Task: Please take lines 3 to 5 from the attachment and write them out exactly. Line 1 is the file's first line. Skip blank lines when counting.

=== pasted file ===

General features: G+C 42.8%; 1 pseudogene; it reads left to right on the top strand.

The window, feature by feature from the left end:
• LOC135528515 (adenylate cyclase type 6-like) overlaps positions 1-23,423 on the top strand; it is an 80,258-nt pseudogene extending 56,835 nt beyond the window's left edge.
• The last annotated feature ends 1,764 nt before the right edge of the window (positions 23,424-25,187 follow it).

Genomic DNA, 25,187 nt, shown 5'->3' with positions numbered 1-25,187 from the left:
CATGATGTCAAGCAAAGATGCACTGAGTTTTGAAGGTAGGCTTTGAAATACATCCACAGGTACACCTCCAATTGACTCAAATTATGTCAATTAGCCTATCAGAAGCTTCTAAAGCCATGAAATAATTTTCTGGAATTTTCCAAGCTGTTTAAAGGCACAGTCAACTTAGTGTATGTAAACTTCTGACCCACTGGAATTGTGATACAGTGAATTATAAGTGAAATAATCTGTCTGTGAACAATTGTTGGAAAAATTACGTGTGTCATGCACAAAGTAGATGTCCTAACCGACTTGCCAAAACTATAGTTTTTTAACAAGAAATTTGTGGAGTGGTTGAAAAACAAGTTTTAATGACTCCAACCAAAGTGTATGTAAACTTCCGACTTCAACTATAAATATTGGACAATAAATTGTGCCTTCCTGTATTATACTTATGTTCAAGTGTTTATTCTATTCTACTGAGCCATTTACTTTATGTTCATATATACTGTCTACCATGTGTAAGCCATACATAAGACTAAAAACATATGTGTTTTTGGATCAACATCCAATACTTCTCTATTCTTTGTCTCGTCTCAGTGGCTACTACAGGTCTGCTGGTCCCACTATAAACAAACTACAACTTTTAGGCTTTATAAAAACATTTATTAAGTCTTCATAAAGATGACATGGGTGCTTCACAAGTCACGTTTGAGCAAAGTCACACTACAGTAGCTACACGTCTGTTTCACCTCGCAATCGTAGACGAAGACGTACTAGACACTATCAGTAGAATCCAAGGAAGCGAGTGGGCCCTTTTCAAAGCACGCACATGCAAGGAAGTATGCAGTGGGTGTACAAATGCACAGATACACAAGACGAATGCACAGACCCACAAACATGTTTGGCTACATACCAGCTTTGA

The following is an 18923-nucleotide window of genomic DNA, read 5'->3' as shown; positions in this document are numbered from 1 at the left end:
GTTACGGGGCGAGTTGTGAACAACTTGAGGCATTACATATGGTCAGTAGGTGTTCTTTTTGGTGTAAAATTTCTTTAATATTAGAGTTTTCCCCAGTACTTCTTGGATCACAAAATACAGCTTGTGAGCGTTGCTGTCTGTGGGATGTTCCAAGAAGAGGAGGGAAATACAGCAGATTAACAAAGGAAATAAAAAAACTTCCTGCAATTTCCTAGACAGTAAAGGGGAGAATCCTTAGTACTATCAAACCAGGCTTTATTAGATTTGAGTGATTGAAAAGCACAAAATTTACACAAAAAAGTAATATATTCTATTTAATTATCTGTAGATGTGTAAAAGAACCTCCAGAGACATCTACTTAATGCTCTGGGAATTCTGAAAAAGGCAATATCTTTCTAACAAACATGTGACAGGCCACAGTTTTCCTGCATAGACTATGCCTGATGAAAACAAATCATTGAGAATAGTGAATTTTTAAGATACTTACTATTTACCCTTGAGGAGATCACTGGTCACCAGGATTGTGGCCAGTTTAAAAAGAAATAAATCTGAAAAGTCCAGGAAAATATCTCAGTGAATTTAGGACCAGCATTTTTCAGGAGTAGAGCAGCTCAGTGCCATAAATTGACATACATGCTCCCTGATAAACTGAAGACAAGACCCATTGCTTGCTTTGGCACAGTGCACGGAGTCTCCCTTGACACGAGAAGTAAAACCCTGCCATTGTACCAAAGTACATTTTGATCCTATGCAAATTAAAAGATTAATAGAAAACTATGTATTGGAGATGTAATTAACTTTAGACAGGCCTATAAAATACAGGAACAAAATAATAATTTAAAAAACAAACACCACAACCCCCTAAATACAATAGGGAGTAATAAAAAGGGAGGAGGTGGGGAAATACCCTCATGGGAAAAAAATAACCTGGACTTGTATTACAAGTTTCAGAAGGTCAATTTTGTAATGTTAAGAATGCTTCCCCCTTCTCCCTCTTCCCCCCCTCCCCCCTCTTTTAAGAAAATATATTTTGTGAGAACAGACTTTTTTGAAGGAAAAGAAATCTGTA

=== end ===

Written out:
• LOC135528515 (adenylate cyclase type 6-like) overlaps positions 1-23,423 on the top strand; it is an 80,258-nt pseudogene extending 56,835 nt beyond the window's left edge.
• The last annotated feature ends 1,764 nt before the right edge of the window (positions 23,424-25,187 follow it).

Genomic DNA, 25,187 nt, shown 5'->3' with positions numbered 1-25,187 from the left: